Tuesday, February 15, 2005

Black hole swarm, young Enceladus and Cosmos 1

Welcome! "Alien Life" tracks the latest discoveries and thoughts in the various elements of the famous Drake Equation. Here's today's news:
g Stars – A swarm of 10,000 or more black holes may be orbiting the Milky Way's supermassive black hole, according to new results from NASA's Chandra X-ray Observatory. This would represent the highest concentration of such objects anywhere in the galaxy. See article.
g Abodes – Many of Saturn's more interesting moons are crusted with ice. The moons are often too small for a radioactive core and internal heating. The bizarre wrinkled surface on one of the moons, Enceladus, may reveal a geologically young age. See article.
g Life – The fossil record may not be perfect, but it passed a critical test with flying colors, according to a study by a University of Chicago paleontologist published in the Feb. 11 issue of the journal Science. See article.
g Intelligence – A Northwestern University study is the first to suggest that delayed brain development and its interaction with puberty may be key factors contributing to language-based learning disabilities. See article. Note: This article is from 2004.
g Message – Book alert: The discovery of life on other planets would be perhaps the most momentous revelation in human history, more disorienting and more profound than either the Copernican or Darwinian revolutions that knocked the earth from the center of the universe and humankind from its position of lofty self-regard. In “Here Be Dragons: The Scientific Quest for Extraterrestrial Life,” astronomer by David W. Koerner and neurobiologist Simon Levay offer a scientifically compelling and colorful account of the ongoing search for life beyond Earth. See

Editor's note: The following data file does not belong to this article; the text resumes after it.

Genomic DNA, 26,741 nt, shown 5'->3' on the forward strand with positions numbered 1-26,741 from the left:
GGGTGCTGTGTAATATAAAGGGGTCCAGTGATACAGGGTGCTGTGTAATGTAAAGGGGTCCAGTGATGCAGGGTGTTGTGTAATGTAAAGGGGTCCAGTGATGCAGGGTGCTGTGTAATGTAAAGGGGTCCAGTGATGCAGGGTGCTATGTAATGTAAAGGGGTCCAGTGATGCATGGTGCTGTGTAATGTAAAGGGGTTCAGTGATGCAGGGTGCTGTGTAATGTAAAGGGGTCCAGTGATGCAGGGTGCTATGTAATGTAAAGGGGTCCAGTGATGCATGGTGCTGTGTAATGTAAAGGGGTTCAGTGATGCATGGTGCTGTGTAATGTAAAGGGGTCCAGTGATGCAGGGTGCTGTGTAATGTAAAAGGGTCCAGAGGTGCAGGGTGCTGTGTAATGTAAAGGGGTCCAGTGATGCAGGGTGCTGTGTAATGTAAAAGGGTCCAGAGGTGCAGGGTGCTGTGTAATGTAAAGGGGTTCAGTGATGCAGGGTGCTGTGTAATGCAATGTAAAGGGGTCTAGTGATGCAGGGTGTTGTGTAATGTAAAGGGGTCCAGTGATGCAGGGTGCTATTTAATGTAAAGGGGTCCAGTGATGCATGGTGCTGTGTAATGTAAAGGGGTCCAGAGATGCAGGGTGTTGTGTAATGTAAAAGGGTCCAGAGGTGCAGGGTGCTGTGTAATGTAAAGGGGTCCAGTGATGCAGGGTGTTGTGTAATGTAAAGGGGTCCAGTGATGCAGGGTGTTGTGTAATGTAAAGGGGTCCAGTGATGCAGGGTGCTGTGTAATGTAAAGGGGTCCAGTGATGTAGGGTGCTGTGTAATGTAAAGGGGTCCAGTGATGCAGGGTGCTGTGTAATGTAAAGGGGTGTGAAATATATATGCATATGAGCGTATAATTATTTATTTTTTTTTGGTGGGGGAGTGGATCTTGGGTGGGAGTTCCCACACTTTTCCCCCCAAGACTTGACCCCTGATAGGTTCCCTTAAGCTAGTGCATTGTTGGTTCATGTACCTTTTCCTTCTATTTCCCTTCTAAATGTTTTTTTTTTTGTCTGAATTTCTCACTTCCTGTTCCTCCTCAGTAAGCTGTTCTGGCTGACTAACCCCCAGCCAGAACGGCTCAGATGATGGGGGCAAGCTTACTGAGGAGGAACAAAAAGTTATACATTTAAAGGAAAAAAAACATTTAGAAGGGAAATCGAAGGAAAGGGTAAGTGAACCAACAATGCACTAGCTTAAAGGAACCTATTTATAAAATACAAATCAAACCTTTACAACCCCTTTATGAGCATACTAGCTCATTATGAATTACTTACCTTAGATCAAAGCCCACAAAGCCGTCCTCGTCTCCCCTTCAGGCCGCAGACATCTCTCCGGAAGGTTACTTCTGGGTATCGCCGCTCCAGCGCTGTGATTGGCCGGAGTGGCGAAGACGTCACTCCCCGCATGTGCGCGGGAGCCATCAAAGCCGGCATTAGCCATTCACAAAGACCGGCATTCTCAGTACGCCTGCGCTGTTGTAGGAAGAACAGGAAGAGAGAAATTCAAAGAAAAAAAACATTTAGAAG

g Cosmicus – The Planetary Society's oft-delayed Cosmos 1 solar sail is finally on the verge of launching on its test mission to validate the practicality of a revolutionary propulsion method that relies on sunlight instead of chemical rocket fuels. See aticle.
g Learning – Holy evolution, Darwin! Comics take on science: In recent years, a few scientists and comic book artists have joined forces to portray the excitement of science, scientific ideas and the drama of discovery. The latest one stars Charles Darwin, explaining evolutionary theory to a tiny follicle mite living in his eyebrow. Click here to hear the story.

g Imagining – Looking for some classic science fiction alien movies? Here’s a fairly exhaustive list, with brief explanations of each. Now in how each one the aliens really are just mythical monsters that play on human psychology (specifically fear or revulsion). Such films really say less about the evolution of potential extraterrestrial lifeforms and civilizations than about the evolution of human beings and our culture. In fact, here’s an essay that examines a specific detail of that notion: “An Exploration of the Relationship Between Science Fiction Film and the UFO Mythology”.
g Aftermath – If you could send a message to an extraterrestrial somewhere across the galaxy, what would you say? Post your own message or read some of the highlighted submissions.

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